Niantic's Pokemon Go, the record-breaking app which has already surpassed Twitter, Netflix, and Spotify in daily active users, finally arrived in the franchise's home market of Japan on July 22. Its first sponsor there is McDonald's (NYSE:MCD), which will convert its 3,000 stores across the country into Pokemon Go "gyms".
Let's discuss what that partnership could mean for McDonald's and Nintendo (NASDAQOTH:NTDOY), which owns a stake in The Pokemon Company.
What Pokemon Go could mean for McDonald's
Pokemon Go has already boosted foot traffic for businesses in the U.S. and Europe. The New York Post reported that New York pizzeria L'inizio Pizza Bar enjoyed a 75% jump in sales after its manager spent $10 on the Lure Module, which virtually lures a dozen Pokemon to the store for a limited time. So many restaurants are adopting similar strategies that Yelp recently added a Pokemon Go filter to its search engine.
This means that McDonald's Japanese stores, which are run by its publicly traded affiliate McDonald's Japan, could see a similar spike in traffic and comparable store sales. McDonald's Japanese stores are included in its parent company's "Foundational Markets" category, a basket of over 80 countries that aren't strong enough to be included in its "International Lead" and "High Growth" categories. The Foundational Markets business (which also includes corporate revenues) posted just 0.7% comps growth in 2015 and accounted for 12% of the company's top line.
McDonald's doesn't regularly disclose its Japanese comps growth, but it blamed "negative comparable sales and guest counts in Japan" for offsetting "solid performance in many other markets" in last year's 10-K filing. It also reported that it might sell a stake in McDonald's Japan to "a strategic investor who could help advance Japan's turnaround efforts." McDonald's reported a slight sales bounce in Japan in the first half of the year, but the market still seems like one of the restaurant chain's weaker links.
With that in mind, converting McDonald's stores into Pokemon Go gyms is a smart way to get Japanese customers interested in the Golden Arches once again. If the partnership is profitable, McDonald's might consider adding PokeGyms to other markets. That effort could complement its "Experience of the Future" initiative in the U.S., U.K., and Australia, which includes self-serve kiosks, table-mounted tablets for orders and entertainment, and table-side service for cooked-to-order burgers.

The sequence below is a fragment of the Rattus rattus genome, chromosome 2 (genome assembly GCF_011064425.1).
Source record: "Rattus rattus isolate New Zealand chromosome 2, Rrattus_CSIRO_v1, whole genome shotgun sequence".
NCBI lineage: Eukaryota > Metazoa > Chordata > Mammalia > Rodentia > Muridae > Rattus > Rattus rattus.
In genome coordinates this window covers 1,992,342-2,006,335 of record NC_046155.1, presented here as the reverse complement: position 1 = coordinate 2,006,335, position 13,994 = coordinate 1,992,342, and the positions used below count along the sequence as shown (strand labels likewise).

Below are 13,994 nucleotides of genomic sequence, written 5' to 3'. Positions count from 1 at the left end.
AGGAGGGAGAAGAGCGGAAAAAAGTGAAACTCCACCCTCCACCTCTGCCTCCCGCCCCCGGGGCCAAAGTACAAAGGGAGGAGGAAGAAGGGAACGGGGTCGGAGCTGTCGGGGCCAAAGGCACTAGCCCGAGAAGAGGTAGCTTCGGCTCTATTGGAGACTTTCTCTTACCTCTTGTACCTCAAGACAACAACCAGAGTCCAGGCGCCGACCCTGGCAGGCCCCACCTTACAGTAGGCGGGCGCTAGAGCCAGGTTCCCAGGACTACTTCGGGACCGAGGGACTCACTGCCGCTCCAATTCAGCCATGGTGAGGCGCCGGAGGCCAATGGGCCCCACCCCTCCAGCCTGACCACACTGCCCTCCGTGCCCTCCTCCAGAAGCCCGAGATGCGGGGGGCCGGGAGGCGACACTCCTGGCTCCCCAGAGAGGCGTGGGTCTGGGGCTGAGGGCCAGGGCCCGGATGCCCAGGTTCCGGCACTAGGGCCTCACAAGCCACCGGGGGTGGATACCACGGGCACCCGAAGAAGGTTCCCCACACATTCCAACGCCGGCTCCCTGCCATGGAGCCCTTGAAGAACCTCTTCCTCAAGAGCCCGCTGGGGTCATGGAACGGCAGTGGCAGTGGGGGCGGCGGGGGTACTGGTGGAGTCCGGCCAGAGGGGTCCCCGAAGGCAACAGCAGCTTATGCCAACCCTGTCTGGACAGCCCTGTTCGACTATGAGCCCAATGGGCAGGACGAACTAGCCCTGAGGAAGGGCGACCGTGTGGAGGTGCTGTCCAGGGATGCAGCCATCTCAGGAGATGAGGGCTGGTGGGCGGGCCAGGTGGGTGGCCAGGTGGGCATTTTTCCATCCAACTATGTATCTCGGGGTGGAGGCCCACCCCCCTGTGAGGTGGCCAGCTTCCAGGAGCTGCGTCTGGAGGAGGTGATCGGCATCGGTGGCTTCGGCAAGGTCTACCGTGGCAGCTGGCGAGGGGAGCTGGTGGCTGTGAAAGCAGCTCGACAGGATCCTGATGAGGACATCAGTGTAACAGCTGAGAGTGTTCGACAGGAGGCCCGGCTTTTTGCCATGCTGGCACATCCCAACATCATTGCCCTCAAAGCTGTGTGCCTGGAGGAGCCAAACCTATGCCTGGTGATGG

However, McDonald's investors should realize that its Pokemon Go partnership isn't an exclusive one, and rivals could sign similar deals to drive traffic to their stores as well. This means that Pokemon-fueled interest in McDonald's Japanese stores might be short-lived unless attractive menu items keep bringing customers back.
What the partnership means for Nintendo
Nintendo, however, probably won't benefit too much from hordes of Pokemon flooding McDonald's locations. That's because it only owns a third of The Pokemon Company, along with Game Freak and Creatures, which have co-created almost every Pokemon game. Nintendo also didn't develop Pokemon Go -- it was created by Niantic, a former Alphabet unit which Nintendo owns a minor stake in.
The app reportedly generated $35 million in revenue in the first two weeks, which caused overeager investors to bid Nintendo stock up to five-year highs. But then analysts did the math -- 30% of that revenue will first go to Apple and Google, the rest will be split with Niantic, and then split again with Game Freak and Creatures.
That's why Nintendo recently warned that the game's financial impact on its earnings would be "limited" and that there wasn't any need to revise its annual forecast -- even after factoring in sales of its upcoming Pokemon Go Plus accessory. That revelation caused Nintendo stock to plummet, but as Niantic and The Pokemon Company find new ways to monetize the game, more revenue should trickle down to Nintendo and contribute more to its top and bottom line growth.
A fad or a lasting trend?
The strategy of using popular location-based apps to boost store traffic isn't new. Businesses using Foursquare and Facebook have exchanged discounts for check-ins in the past. However, Pokemon Go is arguably a more natural and interactive way to herd customers toward certain locations.
I'm not sure how much more Pokemon Go will grow, since the app's popularity already seems to have peaked in the U.S., according to a recent SurveyMonkey study. However, I'm certain that we'll see many new apps try to replicate Pokemon Go's success with similar augmented reality features which push users toward real-world locations. But that could be tough, since much of Pokemon Go's appeal lies in its brand familiarity and nostalgic value -- qualities that can't be easily replicated.